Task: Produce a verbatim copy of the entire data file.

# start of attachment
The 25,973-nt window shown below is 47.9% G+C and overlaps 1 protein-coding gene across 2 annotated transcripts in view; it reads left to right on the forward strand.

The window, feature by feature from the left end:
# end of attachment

The 25,973-nt window shown below is 47.9% G+C and overlaps 1 protein-coding gene across 2 annotated transcripts in view; it reads left to right on the forward strand.

The window, feature by feature from the left end: